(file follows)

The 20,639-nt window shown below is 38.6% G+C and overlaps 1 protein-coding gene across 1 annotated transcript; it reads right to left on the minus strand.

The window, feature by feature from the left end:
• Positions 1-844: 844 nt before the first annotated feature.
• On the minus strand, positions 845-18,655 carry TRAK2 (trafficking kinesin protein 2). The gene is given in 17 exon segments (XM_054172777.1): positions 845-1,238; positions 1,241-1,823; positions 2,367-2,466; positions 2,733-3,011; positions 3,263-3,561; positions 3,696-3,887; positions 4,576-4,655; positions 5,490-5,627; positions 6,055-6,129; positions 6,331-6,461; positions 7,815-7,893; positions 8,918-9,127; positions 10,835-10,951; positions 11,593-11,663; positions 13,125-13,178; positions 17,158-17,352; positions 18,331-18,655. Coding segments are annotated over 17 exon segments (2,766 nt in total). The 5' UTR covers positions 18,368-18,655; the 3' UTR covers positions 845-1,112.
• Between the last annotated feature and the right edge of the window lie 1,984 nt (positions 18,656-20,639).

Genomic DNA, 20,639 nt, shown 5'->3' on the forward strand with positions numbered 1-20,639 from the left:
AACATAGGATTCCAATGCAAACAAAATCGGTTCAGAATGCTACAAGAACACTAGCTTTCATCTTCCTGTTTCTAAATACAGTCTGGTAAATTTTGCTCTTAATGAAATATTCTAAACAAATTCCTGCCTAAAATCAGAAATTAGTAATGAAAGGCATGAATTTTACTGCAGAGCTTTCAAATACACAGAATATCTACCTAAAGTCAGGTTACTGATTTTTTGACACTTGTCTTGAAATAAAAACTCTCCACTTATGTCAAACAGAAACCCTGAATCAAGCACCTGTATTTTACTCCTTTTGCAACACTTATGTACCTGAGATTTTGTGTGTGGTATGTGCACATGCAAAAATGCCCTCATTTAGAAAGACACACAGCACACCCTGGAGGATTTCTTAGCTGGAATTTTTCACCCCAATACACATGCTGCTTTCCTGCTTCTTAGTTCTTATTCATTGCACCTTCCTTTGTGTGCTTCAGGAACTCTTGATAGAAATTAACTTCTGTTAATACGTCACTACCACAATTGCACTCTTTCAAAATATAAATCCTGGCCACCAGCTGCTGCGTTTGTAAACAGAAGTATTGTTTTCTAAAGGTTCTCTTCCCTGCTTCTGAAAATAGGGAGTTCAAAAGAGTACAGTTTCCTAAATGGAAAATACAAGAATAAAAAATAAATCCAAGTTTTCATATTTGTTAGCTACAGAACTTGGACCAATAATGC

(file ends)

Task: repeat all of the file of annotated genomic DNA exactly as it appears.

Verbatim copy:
The 20,639-nt window shown below is 38.6% G+C and overlaps 1 protein-coding gene across 1 annotated transcript; it reads right to left on the minus strand.

The window, feature by feature from the left end:
• Positions 1-844: 844 nt before the first annotated feature.
• On the minus strand, positions 845-18,655 carry TRAK2 (trafficking kinesin protein 2). The gene is given in 17 exon segments (XM_054172777.1): positions 845-1,238; positions 1,241-1,823; positions 2,367-2,466; positions 2,733-3,011; positions 3,263-3,561; positions 3,696-3,887; positions 4,576-4,655; positions 5,490-5,627; positions 6,055-6,129; positions 6,331-6,461; positions 7,815-7,893; positions 8,918-9,127; positions 10,835-10,951; positions 11,593-11,663; positions 13,125-13,178; positions 17,158-17,352; positions 18,331-18,655. Coding segments are annotated over 17 exon segments (2,766 nt in total). The 5' UTR covers positions 18,368-18,655; the 3' UTR covers positions 845-1,112.
• Between the last annotated feature and the right edge of the window lie 1,984 nt (positions 18,656-20,639).

Genomic DNA, 20,639 nt, shown 5'->3' on the forward strand with positions numbered 1-20,639 from the left:
AACATAGGATTCCAATGCAAACAAAATCGGTTCAGAATGCTACAAGAACACTAGCTTTCATCTTCCTGTTTCTAAATACAGTCTGGTAAATTTTGCTCTTAATGAAATATTCTAAACAAATTCCTGCCTAAAATCAGAAATTAGTAATGAAAGGCATGAATTTTACTGCAGAGCTTTCAAATACACAGAATATCTACCTAAAGTCAGGTTACTGATTTTTTGACACTTGTCTTGAAATAAAAACTCTCCACTTATGTCAAACAGAAACCCTGAATCAAGCACCTGTATTTTACTCCTTTTGCAACACTTATGTACCTGAGATTTTGTGTGTGGTATGTGCACATGCAAAAATGCCCTCATTTAGAAAGACACACAGCACACCCTGGAGGATTTCTTAGCTGGAATTTTTCACCCCAATACACATGCTGCTTTCCTGCTTCTTAGTTCTTATTCATTGCACCTTCCTTTGTGTGCTTCAGGAACTCTTGATAGAAATTAACTTCTGTTAATACGTCACTACCACAATTGCACTCTTTCAAAATATAAATCCTGGCCACCAGCTGCTGCGTTTGTAAACAGAAGTATTGTTTTCTAAAGGTTCTCTTCCCTGCTTCTGAAAATAGGGAGTTCAAAAGAGTACAGTTTCCTAAATGGAAAATACAAGAATAAAAAATAAATCCAAGTTTTCATATTTGTTAGCTACAGAACTTGGACCAATAATGC